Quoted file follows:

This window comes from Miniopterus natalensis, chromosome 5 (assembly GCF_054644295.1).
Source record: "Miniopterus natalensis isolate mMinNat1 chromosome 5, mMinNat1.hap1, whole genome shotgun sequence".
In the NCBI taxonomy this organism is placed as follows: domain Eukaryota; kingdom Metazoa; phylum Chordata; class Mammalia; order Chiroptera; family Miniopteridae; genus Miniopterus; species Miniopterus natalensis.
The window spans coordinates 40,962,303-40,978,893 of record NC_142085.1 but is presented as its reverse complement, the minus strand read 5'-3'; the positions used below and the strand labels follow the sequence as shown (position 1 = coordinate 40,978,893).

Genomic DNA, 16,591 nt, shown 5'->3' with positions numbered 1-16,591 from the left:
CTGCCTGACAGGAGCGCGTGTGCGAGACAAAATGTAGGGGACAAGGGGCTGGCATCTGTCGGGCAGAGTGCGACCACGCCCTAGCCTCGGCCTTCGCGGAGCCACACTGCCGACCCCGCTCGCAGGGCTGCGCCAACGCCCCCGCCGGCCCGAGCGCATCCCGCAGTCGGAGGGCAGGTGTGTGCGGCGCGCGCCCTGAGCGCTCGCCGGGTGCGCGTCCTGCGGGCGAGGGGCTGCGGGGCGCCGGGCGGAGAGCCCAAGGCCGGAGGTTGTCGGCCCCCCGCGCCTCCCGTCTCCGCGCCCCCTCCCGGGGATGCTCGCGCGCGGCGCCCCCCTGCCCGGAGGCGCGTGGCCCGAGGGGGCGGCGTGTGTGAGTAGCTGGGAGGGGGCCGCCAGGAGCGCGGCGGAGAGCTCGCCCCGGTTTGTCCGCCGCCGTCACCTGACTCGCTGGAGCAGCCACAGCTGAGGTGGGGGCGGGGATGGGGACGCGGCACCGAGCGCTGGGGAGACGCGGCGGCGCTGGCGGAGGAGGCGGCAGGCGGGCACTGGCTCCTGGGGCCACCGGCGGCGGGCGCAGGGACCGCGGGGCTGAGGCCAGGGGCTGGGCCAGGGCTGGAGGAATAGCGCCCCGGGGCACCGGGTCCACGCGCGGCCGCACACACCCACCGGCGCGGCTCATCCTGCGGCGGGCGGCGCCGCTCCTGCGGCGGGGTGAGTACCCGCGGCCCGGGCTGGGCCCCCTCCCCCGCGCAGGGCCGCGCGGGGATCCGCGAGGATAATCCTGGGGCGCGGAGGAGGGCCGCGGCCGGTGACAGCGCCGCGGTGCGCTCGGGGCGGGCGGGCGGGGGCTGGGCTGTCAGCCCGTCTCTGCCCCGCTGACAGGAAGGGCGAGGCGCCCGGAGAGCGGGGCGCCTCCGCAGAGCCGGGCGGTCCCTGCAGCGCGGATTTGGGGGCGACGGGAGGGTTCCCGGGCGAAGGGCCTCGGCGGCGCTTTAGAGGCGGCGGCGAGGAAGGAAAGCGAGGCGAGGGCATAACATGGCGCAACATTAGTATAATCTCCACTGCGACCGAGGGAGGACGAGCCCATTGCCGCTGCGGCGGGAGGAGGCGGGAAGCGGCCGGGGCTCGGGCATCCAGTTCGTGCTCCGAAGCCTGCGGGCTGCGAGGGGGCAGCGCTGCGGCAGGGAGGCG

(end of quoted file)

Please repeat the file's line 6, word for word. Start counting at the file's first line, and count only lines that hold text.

CTGCCTGACAGGAGCGCGTGTGCGAGACAAAATGTAGGGGACAAGGGGCTGGCATCTGTCGGGCAGAGTGCGACCACGCCCTAGCCTCGGCCTTCGCGGAGCCACACTGCCGACCCCGCTCGCAGGGCTGCGCCAACGCCCCCGCCGGCCCGAGCGCATCCCGCAGTCGGAGGGCAGGTGTGTGCGGCGCGCGCCCTGAGCGCTCGCCGGGTGCGCGTCCTGCGGGCGAGGGGCTGCGGGGCGCCGGGCGGAGAGCCCAAGGCCGGAGGTTGTCGGCCCCCCGCGCCTCCCGTCTCCGCGCCCCCTCCCGGGGATGCTCGCGCGCGGCGCCCCCCTGCCCGGAGGCGCGTGGCCCGAGGGGGCGGCGTGTGTGAGTAGCTGGGAGGGGGCCGCCAGGAGCGCGGCGGAGAGCTCGCCCCGGTTTGTCCGCCGCCGTCACCTGACTCGCTGGAGCAGCCACAGCTGAGGTGGGGGCGGGGATGGGGACGCGGCACCGAGCGCTGGGGAGACGCGGCGGCGCTGGCGGAGGAGGCGGCAGGCGGGCACTGGCTCCTGGGGCCACCGGCGGCGGGCGCAGGGACCGCGGGGCTGAGGCCAGGGGCTGGGCCAGGGCTGGAGGAATAGCGCCCCGGGGCACCGGGTCCACGCGCGGCCGCACACACCCACCGGCGCGGCTCATCCTGCGGCGGGCGGCGCCGCTCCTGCGGCGGGGTGAGTACCCGCGGCCCGGGCTGGGCCCCCTCCCCCGCGCAGGGCCGCGCGGGGATCCGCGAGGATAATCCTGGGGCGCGGAGGAGGGCCGCGGCCGGTGACAGCGCCGCGGTGCGCTCGGGGCGGGCGGGCGGGGGCTGGGCTGTCAGCCCGTCTCTGCCCCGCTGACAGGAAGGGCGAGGCGCCCGGAGAGCGGGGCGCCTCCGCAGAGCCGGGCGGTCCCTGCAGCGCGGATTTGGGGGCGACGGGAGGGTTCCCGGGCGAAGGGCCTCGGCGGCGCTTTAGAGGCGGCGGCGAGGAAGGAAAGCGAGGCGAGGGCATAACATGGCGCAACATTAGTATAATCTCCACTGCGACCGAGGGAGGACGAGCCCATTGCCGCTGCGGCGGGAGGAGGCGGGAAGCGGCCGGGGCTCGGGCATCCAGTTCGTGCTCCGAAGCCTGCGGGCTGCGAGGGGGCAGCGCTGCGGCAGGGAGGCG